• Jose February 25, 2018, 2:08 am

    As you very well know your friend Morgan, I registered domain names three years ago after a live auction at First where get in just three months to register more or less than $ 140K.

    I register one that is luck is mine it is two days ago to receive an offer of 10000 USD to give thanks, the same person to offer after 20000 USD I give thanks not to offer more money if this person offers 10,000 to 20000 USD is what I could pay, I think ts value of figures is higher if the valuation made give me results to 150000 USD.

  • AEON.INVESTMENTS February 25, 2018, 2:46 am

    I like the new Gs.

    I think you’re right about the consumer behaviour, though. As an investment, I’m not bullish generally. The namespace is so large.

    There’s probably some that are worth it. Home.Loans probably wasn’t the worst buy. The dude will probably get the price he paid back on search traffic.

    Overall, I think for people who build sites the new namespace is great. For the average domain investor, not so grand.

  • I know February 25, 2018, 4:21 am

    I know the name.. cuz I fwd the buyer to Michael’s domain…

  • Rob Monster - Epik and DigitalTown February 25, 2018, 5:10 am

    Nice one. Mike Berkens have some very nice brandable domain hacks. He did not buy broadly, but he took some very nice sniper shots and picked up some brandable names that make sense to hold, particularly when renewals are not premium.

    In general, the dot-com-forever folks really struggle with this paradigm shift. It may be that their economic model is so dependent on the status quo that they miss what is going on. As I addressed at NamesCo, the true threat to domains is not new TLDs, it is entirely new systems, e.g. Blockchain replacing DNS, and new modes of access, e.g. mobile apps.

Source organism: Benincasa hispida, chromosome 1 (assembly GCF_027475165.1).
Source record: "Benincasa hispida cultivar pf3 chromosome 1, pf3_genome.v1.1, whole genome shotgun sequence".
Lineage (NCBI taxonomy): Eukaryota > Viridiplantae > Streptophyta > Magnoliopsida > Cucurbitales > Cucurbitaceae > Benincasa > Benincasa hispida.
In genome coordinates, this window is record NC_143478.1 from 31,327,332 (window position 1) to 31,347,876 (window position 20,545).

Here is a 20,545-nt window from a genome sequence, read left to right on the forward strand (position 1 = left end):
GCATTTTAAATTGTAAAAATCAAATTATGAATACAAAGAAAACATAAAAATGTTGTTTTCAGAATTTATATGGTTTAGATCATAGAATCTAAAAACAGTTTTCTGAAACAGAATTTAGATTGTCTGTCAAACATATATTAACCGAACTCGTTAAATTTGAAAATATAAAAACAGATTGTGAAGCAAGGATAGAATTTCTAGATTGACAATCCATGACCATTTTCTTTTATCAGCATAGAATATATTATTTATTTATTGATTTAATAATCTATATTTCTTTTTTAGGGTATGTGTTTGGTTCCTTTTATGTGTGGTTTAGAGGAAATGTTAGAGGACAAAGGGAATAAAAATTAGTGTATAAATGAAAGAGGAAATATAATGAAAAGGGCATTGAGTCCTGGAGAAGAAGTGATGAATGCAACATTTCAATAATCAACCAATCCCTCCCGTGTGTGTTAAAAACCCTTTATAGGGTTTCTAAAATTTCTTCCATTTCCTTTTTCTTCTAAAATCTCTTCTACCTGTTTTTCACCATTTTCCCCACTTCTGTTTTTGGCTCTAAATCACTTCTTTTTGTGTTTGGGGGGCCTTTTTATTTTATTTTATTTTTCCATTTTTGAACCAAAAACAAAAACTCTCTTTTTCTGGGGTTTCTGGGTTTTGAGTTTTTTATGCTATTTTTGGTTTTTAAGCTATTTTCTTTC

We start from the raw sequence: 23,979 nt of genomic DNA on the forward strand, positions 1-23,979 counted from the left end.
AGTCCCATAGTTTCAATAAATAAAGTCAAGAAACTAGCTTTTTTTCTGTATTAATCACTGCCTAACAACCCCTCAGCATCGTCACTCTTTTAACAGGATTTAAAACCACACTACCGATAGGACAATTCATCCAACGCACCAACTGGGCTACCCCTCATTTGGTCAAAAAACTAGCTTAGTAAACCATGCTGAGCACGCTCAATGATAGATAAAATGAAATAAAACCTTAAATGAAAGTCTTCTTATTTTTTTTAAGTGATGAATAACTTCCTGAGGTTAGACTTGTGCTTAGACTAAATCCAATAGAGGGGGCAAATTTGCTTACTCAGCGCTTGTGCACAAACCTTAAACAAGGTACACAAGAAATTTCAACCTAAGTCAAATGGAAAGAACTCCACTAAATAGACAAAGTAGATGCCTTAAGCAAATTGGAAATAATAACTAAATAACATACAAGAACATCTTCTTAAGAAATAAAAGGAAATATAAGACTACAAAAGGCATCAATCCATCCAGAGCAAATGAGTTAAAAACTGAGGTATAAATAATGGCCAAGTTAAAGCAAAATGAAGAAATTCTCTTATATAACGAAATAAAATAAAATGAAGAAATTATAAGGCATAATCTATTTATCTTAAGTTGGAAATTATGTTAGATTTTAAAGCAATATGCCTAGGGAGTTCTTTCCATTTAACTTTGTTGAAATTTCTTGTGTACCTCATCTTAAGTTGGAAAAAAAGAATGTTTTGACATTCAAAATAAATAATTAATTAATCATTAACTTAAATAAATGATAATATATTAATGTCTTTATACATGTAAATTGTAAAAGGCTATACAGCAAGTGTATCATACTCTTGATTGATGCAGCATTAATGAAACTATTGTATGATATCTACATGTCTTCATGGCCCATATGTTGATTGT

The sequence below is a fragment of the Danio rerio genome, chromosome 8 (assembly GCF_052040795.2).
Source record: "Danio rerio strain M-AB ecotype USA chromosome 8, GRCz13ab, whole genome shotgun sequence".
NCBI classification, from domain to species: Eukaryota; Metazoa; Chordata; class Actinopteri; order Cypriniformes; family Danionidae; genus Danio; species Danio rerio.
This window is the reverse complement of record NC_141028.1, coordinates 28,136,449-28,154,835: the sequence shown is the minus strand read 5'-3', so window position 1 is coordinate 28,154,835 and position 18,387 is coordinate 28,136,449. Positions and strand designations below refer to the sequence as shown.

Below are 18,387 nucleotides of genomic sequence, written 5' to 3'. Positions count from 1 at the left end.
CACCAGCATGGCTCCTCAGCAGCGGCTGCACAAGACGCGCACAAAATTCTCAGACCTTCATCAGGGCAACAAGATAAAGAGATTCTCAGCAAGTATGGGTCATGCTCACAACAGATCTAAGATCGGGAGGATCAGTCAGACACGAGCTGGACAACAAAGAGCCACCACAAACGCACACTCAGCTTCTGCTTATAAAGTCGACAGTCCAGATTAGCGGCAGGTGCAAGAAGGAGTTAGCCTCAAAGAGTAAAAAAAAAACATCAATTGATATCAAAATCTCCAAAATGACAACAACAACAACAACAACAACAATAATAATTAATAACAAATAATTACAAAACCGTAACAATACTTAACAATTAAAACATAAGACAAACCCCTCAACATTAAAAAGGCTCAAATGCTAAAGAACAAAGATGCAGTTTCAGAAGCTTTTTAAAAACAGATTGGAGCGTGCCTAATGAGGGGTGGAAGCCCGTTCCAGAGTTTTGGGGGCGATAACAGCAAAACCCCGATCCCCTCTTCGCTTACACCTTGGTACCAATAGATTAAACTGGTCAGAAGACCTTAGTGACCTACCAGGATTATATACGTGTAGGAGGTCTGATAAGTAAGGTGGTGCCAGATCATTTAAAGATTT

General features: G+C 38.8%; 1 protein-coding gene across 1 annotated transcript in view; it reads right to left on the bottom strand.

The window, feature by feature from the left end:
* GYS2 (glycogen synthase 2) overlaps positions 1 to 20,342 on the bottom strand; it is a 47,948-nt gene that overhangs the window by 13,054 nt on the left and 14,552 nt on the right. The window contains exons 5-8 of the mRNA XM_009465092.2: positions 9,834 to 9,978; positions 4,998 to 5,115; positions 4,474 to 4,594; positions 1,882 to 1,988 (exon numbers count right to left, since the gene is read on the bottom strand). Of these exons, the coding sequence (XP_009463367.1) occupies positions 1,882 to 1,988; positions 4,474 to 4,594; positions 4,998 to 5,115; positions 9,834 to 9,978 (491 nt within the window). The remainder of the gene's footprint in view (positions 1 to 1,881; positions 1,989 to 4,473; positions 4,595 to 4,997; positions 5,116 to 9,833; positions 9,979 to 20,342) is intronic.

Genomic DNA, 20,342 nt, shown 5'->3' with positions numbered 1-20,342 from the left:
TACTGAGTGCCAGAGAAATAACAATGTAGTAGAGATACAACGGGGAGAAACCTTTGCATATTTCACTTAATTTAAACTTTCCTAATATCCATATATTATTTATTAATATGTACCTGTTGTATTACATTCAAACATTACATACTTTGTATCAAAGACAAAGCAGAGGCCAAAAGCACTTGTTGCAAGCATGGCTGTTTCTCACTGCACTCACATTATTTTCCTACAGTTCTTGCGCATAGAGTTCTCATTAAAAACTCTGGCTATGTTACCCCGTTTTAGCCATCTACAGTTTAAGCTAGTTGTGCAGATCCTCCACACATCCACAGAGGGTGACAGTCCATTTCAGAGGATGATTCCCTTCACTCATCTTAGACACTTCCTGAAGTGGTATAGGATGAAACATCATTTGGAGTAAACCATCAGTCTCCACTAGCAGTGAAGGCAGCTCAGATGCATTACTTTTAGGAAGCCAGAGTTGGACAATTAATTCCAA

In the meantime, what I love about the new TLDs is the brandability for combining offline and and online to drive people to a site to find out more and engage, e.g. app download. More here on that topic in case you missed it:

    As for selling a premium gTLD domain, I would say that there is a not small chance that a domain buyer who (1) thinks out of the box, and (2) has a lot of money for a domain, may have done well in crypto investments. In this case, price the domain in crypto, e.g. 20 BTC instead of asking for $100K cash. For many BTC investors, their BTC gains are “found money”.

    And if anyone needs an escrow agent for a crypto transaction, Epik will do it with an escrow rate not to exceed 2.5%, i.e. a large transaction could be an even lower commission.

    • JZ February 27, 2018, 5:42 am

      3 big reasons why a lot of domainers don’t like new gtlds

      -its a long haul with minimal sales before they become “mainstream”
      -the registries keep the best names or charge a lot for them (they are the first line domainers when it comes to new gtlds)
      -the fact that strings are privately owned can result in drastic price increases/change in ownership/who knows

      • Rob Monster - Epik and DigitalTown February 27, 2018, 2:22 pm

        @ JZ –

        “The best way to predict the future is to to create it.” – Abe Lincoln.

        I would say choose wisely when it comes with partnering with registries. If you have a vision for how to make their registry more successful, they will work with you on price and terms assuming you are bringing scale.

        Most domainers are still thinking in terms of individual names, and not in terms of platforms and ecosystems. For example, I have the very nice domain name called Time.Zone. Someone should but it, but who knows when. That is classic domaining.

        On the other hand, with a TLD like .WORK, I saw an opportunity to buy the .WORK domains for 6,500 of the largest cities of the world and build a solution that will make it easier for people to find a great job and for local employers to hire locals.

        For most domainers through, it is true, new gTLDs are a challenge since there is little parking revenue, and little inbound inquiries. So, if you do buy a lot of them, either (1) do it with an operating strategy, (2) flip them quickly, or (3) be prepared to wait a while!

  • JZ February 25, 2018, 8:18 am

    Michael doesn’t need the money and will never need it so what he does with domains is different than 99.99999% of others.

  • Jose February 25, 2018, 1:00 pm

    @JZ your affirmation of 99.99999% I like is the truth.

  • AEON.INVESTMENTS February 25, 2018, 4:24 pm

    Dude, where’s my comment?

  • Richard February 26, 2018, 1:12 pm

    It can’t be too hard when you’re in cahoots with the registries. Props to him for being able to play the middle man for over priced premiums dead on arrival.